Photograph — New Scientist

Kenyan Ministry of Health will on Friday roll out the Human Papillomavirus (HPV) vaccine to curb the rising threat of cervical cancer in Mombasa county. 

The vaccination campaign targets approximately 800,000 10-year-old girls. The drug will be administered in two doses within a space of six months for free.

Public and private health facilities nationwide are expected to take part in the vaccination program. The starting point is said to be Mombasa county, with indications that it would spread nationwide.

Human papillomavirus (HPV) is a viral infection that’s passed between people through skin-to-skin contact. There are more than 40 varieties of HPV which are passed through sexual contact. They can affect the genitals, mouth, or throat and are associated with most cases of cervical cancer.

Moreover, the vaccine has been proven to be safe and efficient as pilot vaccination in Kenya was carried between 2013 and 2015 in Kitui. The pilot covered 22,500 children of ages 9 to 11, resulting in 95 percent evidence-based success.

The vaccine can prevent most cases of cervical cancer if given before a girl or woman is exposed to the virus. In addition, the vaccine can prevent vaginal and vulvar cancer in women as well as prevent genital warts and anal cancer in women and men.

The first vaccine against HPV became available in 2006. This was the culmination of decades of work, notably by scientists in Germany, who in 1983 discovered the link between HPV infection and cervical cancer.

The World Health Organization (WHO) recommends the screening and vaccination of all girls at least once every year to reduce the risk of cancer when they are older. But it was likely that at least a decade would pass between its introduction in high-income countries and in low-income countries.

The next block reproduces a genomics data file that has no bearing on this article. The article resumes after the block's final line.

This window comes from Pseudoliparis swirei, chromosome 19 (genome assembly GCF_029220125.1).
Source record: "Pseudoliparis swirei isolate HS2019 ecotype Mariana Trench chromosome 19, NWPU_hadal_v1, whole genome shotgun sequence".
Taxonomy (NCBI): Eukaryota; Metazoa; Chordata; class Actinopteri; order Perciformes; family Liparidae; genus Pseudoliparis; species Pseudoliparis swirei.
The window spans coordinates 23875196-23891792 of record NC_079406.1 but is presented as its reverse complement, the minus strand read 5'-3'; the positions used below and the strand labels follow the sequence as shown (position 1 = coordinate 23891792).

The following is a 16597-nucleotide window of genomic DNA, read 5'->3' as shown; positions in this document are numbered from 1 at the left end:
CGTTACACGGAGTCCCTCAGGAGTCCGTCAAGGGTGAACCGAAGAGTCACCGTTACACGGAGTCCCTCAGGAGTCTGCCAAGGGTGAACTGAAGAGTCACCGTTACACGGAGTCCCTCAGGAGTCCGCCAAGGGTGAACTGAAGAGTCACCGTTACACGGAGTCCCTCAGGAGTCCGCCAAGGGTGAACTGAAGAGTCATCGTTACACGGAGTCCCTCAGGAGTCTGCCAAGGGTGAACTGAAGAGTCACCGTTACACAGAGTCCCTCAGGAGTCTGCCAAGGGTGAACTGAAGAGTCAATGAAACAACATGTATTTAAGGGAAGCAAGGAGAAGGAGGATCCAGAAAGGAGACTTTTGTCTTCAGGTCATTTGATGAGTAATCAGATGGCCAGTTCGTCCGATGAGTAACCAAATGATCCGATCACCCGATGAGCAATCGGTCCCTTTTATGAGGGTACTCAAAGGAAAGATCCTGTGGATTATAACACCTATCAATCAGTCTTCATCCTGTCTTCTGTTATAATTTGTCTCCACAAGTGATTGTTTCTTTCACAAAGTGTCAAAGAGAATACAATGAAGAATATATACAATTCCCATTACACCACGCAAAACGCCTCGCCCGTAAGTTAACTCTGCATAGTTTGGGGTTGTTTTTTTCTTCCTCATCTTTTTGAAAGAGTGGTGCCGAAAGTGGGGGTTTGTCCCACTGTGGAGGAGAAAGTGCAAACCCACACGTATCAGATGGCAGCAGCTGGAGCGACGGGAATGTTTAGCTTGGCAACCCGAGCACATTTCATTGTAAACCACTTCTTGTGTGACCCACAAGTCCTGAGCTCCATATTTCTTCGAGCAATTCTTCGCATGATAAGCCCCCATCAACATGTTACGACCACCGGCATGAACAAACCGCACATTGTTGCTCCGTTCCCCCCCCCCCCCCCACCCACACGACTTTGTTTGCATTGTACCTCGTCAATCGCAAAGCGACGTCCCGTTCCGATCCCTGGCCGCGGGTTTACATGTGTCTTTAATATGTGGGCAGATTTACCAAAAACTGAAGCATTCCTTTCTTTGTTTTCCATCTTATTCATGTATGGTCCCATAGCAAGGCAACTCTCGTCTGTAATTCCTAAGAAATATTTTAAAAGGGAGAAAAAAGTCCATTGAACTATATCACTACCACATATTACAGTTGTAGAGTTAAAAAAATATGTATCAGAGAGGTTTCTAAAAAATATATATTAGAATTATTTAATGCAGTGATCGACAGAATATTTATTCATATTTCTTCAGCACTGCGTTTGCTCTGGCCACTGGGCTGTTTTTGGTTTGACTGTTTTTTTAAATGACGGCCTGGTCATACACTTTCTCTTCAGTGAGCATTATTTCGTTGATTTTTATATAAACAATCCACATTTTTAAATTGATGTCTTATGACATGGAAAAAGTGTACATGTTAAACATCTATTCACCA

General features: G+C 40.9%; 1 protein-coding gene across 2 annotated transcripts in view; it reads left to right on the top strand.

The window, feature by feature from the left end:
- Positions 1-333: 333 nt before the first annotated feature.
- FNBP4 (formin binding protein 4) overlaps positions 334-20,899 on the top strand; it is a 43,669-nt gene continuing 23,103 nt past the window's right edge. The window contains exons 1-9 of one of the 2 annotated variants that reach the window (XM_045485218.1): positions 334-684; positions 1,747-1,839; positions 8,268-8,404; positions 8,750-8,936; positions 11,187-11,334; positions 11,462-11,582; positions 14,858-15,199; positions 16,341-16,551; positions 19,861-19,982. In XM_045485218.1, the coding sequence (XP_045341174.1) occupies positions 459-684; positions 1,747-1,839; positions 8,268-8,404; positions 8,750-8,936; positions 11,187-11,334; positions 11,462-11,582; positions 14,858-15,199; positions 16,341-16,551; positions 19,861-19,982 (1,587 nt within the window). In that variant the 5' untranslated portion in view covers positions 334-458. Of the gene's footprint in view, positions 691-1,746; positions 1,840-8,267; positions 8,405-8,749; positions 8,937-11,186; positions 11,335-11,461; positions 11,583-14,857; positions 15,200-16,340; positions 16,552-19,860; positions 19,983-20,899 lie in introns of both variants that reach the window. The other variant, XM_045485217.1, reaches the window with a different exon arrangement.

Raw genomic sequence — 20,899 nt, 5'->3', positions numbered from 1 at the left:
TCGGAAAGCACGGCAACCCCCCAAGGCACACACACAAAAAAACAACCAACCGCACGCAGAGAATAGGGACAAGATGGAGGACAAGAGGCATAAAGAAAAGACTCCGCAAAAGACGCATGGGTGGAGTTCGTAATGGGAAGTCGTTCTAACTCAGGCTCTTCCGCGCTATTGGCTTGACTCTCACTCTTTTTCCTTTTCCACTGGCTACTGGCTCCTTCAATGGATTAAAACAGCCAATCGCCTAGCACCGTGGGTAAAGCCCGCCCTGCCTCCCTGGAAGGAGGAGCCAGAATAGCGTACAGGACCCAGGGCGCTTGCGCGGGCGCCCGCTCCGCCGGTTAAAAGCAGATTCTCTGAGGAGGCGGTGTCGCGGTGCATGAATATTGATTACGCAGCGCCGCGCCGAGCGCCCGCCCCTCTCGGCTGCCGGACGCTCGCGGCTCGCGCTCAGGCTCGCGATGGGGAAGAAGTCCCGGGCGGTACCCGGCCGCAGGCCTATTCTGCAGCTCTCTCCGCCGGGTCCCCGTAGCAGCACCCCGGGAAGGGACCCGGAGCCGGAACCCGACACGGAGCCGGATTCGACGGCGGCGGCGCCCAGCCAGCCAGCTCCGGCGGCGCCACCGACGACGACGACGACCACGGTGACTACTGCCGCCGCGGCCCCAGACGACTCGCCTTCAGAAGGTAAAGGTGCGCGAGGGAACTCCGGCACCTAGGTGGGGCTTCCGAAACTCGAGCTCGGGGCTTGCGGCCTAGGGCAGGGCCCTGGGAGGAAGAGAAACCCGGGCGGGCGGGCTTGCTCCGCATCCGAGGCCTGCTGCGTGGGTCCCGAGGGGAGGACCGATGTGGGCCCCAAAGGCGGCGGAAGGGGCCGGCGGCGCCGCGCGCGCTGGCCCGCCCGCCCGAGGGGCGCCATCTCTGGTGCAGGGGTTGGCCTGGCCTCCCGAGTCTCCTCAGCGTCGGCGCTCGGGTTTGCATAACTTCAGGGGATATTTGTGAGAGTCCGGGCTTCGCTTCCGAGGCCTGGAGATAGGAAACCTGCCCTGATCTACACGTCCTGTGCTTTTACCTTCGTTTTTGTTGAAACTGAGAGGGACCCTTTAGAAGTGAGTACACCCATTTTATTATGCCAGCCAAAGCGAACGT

Sub-Saharan Africa has lagged behind the rest of the world in introducing the HPV vaccine and routine screening, which means cervical cancer often isn’t identified and treated until it has reached an advanced stage.

Apart from the laxity of African governments towards general healthcare, one of the hindrances to the adoption of the vaccine in the region is the fear that the vaccine sexualizes young girls. More so, there have been anti-vax movements based on assertions that vaccination leads to autoimmune diseases and paralysis.

But Rwanda, being the first African country to use the vaccine, has shown that countries in the region can achieve excellent HPV vaccination coverage. This was done through proper mobilization and orientation programs, with the Ministry of Health reporting that 93 percent of girls now receive the vaccine.

Kenya has taken a cue from its eastern African neighbour with the aim to reduce cases of cervical cancer. According to recent statistics released by the International Agency for Research on Cancer, cervical cancer is the second most common after breast cancer.

Written by Faith Ikade.

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